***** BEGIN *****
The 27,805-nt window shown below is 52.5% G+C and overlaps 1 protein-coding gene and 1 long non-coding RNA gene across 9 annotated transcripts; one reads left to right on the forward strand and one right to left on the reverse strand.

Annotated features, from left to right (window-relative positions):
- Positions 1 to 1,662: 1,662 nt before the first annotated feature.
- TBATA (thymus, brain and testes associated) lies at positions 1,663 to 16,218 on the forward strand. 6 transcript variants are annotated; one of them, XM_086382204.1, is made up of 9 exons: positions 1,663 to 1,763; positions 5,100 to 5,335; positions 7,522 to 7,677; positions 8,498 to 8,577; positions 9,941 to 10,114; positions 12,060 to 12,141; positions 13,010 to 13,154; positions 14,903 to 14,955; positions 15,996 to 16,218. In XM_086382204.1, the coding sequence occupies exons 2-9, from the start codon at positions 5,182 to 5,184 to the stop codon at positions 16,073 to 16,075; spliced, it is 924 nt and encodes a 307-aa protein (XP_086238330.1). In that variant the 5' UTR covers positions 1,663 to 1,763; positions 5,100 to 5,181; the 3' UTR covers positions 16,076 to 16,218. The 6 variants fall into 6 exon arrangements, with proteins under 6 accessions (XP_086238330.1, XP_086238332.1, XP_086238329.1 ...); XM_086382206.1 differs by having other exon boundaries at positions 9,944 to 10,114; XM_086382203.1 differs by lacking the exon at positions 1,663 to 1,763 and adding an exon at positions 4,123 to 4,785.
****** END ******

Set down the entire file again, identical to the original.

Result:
The 27,805-nt window shown below is 52.5% G+C and overlaps 1 protein-coding gene and 1 long non-coding RNA gene across 9 annotated transcripts; one reads left to right on the forward strand and one right to left on the reverse strand.

Annotated features, from left to right (window-relative positions):
- Positions 1 to 1,662: 1,662 nt before the first annotated feature.
- TBATA (thymus, brain and testes associated) lies at positions 1,663 to 16,218 on the forward strand. 6 transcript variants are annotated; one of them, XM_086382204.1, is made up of 9 exons: positions 1,663 to 1,763; positions 5,100 to 5,335; positions 7,522 to 7,677; positions 8,498 to 8,577; positions 9,941 to 10,114; positions 12,060 to 12,141; positions 13,010 to 13,154; positions 14,903 to 14,955; positions 15,996 to 16,218. In XM_086382204.1, the coding sequence occupies exons 2-9, from the start codon at positions 5,182 to 5,184 to the stop codon at positions 16,073 to 16,075; spliced, it is 924 nt and encodes a 307-aa protein (XP_086238330.1). In that variant the 5' UTR covers positions 1,663 to 1,763; positions 5,100 to 5,181; the 3' UTR covers positions 16,076 to 16,218. The 6 variants fall into 6 exon arrangements, with proteins under 6 accessions (XP_086238330.1, XP_086238332.1, XP_086238329.1 ...); XM_086382206.1 differs by having other exon boundaries at positions 9,944 to 10,114; XM_086382203.1 differs by lacking the exon at positions 1,663 to 1,763 and adding an exon at positions 4,123 to 4,785.